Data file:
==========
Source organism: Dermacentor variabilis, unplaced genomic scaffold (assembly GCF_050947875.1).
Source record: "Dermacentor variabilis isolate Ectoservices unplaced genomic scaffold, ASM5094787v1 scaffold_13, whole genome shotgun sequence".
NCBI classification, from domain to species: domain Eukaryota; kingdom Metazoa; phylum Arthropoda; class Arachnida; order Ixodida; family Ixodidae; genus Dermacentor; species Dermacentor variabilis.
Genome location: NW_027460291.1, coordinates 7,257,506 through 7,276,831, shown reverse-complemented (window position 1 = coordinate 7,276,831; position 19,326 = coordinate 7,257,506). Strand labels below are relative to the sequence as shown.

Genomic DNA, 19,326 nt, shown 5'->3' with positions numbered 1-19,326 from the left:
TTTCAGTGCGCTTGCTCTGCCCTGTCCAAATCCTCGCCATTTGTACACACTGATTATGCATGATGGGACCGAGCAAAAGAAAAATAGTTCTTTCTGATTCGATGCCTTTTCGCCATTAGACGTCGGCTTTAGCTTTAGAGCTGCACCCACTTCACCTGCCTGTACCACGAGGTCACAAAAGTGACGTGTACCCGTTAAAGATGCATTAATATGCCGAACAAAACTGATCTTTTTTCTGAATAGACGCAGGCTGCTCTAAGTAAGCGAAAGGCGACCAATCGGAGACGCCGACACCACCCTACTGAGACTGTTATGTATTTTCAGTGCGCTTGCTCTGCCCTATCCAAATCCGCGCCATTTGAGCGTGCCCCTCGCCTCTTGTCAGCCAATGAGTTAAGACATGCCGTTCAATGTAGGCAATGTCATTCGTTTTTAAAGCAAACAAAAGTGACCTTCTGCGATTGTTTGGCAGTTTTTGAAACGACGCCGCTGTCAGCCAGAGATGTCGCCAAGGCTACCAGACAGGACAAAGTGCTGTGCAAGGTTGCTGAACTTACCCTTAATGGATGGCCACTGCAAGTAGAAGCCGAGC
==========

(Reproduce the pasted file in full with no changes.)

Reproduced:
Source organism: Dermacentor variabilis, unplaced genomic scaffold (assembly GCF_050947875.1).
Source record: "Dermacentor variabilis isolate Ectoservices unplaced genomic scaffold, ASM5094787v1 scaffold_13, whole genome shotgun sequence".
NCBI classification, from domain to species: domain Eukaryota; kingdom Metazoa; phylum Arthropoda; class Arachnida; order Ixodida; family Ixodidae; genus Dermacentor; species Dermacentor variabilis.
Genome location: NW_027460291.1, coordinates 7,257,506 through 7,276,831, shown reverse-complemented (window position 1 = coordinate 7,276,831; position 19,326 = coordinate 7,257,506). Strand labels below are relative to the sequence as shown.

Genomic DNA, 19,326 nt, shown 5'->3' with positions numbered 1-19,326 from the left:
TTTCAGTGCGCTTGCTCTGCCCTGTCCAAATCCTCGCCATTTGTACACACTGATTATGCATGATGGGACCGAGCAAAAGAAAAATAGTTCTTTCTGATTCGATGCCTTTTCGCCATTAGACGTCGGCTTTAGCTTTAGAGCTGCACCCACTTCACCTGCCTGTACCACGAGGTCACAAAAGTGACGTGTACCCGTTAAAGATGCATTAATATGCCGAACAAAACTGATCTTTTTTCTGAATAGACGCAGGCTGCTCTAAGTAAGCGAAAGGCGACCAATCGGAGACGCCGACACCACCCTACTGAGACTGTTATGTATTTTCAGTGCGCTTGCTCTGCCCTATCCAAATCCGCGCCATTTGAGCGTGCCCCTCGCCTCTTGTCAGCCAATGAGTTAAGACATGCCGTTCAATGTAGGCAATGTCATTCGTTTTTAAAGCAAACAAAAGTGACCTTCTGCGATTGTTTGGCAGTTTTTGAAACGACGCCGCTGTCAGCCAGAGATGTCGCCAAGGCTACCAGACAGGACAAAGTGCTGTGCAAGGTTGCTGAACTTACCCTTAATGGATGGCCACTGCAAGTAGAAGCCGAGC